Kaala Paani Season 1 Review

By Jonathon Wilson
Published: October 19, 2023
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Kaala Paani Season 1 Review


Kaala Paani is an excellent bit of craftsmanship, boasting nuanced acting and complex, relevant themes.

There has been a fair amount of fuss about Kaala Paani on Netflix, the first – if the press materials are to be believed – survival series out of India. What is such a thing? Pretty much all pop entertainment shows are, on some level at least, about survival, and there’s something about the word that conjures a reality format.

But this seven-part original series isn’t about a bunch of Z-listers trying to rekindle the dying embers of their careers by surviving a remote island – it’s about a who’s who of subcontinent talent trying to navigate a litany of topical themes while… okay, surviving on a remote island.

Kaala Paani Season 1 review and plot summary

Those islands are the Andaman and Nicobar Islands, home to an endangered indigenous community and many more endangered tourists lured there by a pending festival. The themes are the obvious ones – deforestation, uncompromising industry, and the difficulties of managing the impact of a major pandemic without violating personal liberties or affecting anyone’s bottom line.

This, it needn’t be said, is coming after an alarmingly recent global pandemic, and the similarities between COVID-19 and Leptospiral Hemorrhagic Fever (LHF-27) are obvious. Kaala Paani might be set in the near future, but it’s being released in a world still reeling from the exact kind of public health disaster it envisages. This gives Sameer Saxena’s series a stinging relevance.

Corruption, panic, and incompetence infiltrating all levels of government and the populace will be familiar to anyone who watched their elected officials lie to their faces – this, I think, is basically everyone – and the cautionary tale about violating nature and displacing indigenous people will ring uncomfortably true.

Biswapati Sarka’s script spends enough time contextualizing the bad decisions in flashbacks that the show’s present-day feels more like an inevitability than a speculative future. Sarka and directors Saxena and Amit Golani are a little too prone to a metaphor though. The life-giving natural properties of water – a good chunk of the plot revolves around a pipeline project – are pulling obvious double-duty and the old fable about the frog and the scorpion is treated as weirdly revelatory given how commonplace its essential message is.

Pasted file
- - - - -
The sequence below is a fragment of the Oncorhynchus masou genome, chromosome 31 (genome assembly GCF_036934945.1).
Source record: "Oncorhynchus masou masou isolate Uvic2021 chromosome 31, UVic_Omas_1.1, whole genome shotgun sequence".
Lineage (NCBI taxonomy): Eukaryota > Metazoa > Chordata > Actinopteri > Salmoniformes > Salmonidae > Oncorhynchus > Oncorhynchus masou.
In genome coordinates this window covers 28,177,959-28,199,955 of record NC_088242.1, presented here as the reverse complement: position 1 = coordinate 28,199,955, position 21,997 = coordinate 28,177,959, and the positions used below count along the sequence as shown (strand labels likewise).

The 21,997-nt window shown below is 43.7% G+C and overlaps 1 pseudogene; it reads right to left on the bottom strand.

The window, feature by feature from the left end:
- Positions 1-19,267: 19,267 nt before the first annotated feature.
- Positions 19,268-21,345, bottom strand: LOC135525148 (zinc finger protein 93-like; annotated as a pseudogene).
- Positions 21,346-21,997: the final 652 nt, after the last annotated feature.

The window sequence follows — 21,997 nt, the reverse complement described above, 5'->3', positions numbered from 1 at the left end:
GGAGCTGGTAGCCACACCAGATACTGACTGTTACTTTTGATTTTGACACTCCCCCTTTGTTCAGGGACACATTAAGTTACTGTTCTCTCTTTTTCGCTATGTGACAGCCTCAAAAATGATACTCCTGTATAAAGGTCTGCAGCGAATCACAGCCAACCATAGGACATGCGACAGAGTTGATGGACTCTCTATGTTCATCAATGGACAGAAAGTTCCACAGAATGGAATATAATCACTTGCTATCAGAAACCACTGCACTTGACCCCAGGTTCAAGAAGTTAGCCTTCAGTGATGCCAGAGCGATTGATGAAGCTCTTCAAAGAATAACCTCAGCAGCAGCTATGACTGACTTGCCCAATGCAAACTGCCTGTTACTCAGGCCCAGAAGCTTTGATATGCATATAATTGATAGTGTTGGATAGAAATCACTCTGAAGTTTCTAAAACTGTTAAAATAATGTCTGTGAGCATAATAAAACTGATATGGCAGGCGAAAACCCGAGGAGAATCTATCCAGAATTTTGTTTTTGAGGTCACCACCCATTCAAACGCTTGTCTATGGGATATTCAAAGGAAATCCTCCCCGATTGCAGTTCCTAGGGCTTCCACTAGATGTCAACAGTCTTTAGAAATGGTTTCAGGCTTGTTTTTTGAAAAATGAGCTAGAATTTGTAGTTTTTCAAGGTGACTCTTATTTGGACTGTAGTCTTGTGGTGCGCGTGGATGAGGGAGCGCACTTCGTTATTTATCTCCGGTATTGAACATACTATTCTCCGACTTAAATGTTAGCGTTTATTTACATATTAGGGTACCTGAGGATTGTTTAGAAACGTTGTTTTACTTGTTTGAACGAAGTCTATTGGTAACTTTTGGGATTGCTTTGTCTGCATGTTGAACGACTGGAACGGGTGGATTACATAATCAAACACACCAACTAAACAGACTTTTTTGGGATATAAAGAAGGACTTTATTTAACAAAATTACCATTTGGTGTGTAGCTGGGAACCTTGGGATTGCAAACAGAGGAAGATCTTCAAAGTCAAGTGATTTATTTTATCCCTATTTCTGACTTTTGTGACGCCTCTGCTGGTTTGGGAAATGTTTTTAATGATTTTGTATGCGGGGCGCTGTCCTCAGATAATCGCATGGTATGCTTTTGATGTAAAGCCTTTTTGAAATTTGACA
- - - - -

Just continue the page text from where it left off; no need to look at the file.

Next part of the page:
RELATED: Is Kaala Paani based on a true story?

This, though, doesn’t make the point – that people will hurt others even if it’s not in their self-interest to do so – any less stinging in its accuracy. The moral quandary of the many versus the few has remained at the forefront of philosophical discussions because it has no easy or correct answer, and fables work the same way. They endure because they are, fundamentally, true forever, at least so long as the essential nature of humanity doesn’t significantly alter, which we can all agree is quite unlikely.

A word or two must be spared for the cast. The leads are saddled with a wide range of emotions and rise to the occasion admirably, while surprisingly nuanced supporting characters fill in the gaps. Even the more administrative positions resist the easy temptation to become mustache-twirling caricatures of evildoing executives.

A series for adults

Kaala Paani is, fundamentally, a show for adults, which is rare these days.

It explores complex subjects through multiple narrative tracts, each cleaved into a backdrop eerily similar to reality. It’s written, paced, and acted with real care, with understandable, relatable stakes and three-dimensional, layered characters.

As a piece of craftsmanship, it easily outstrips the majority of waffle on which streaming platforms have built their somewhat less-than-favorable reputations.

What did you think of Kaala Paani Season 1? Comment below.

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Netflix, Streaming Service, TV, TV Reviews
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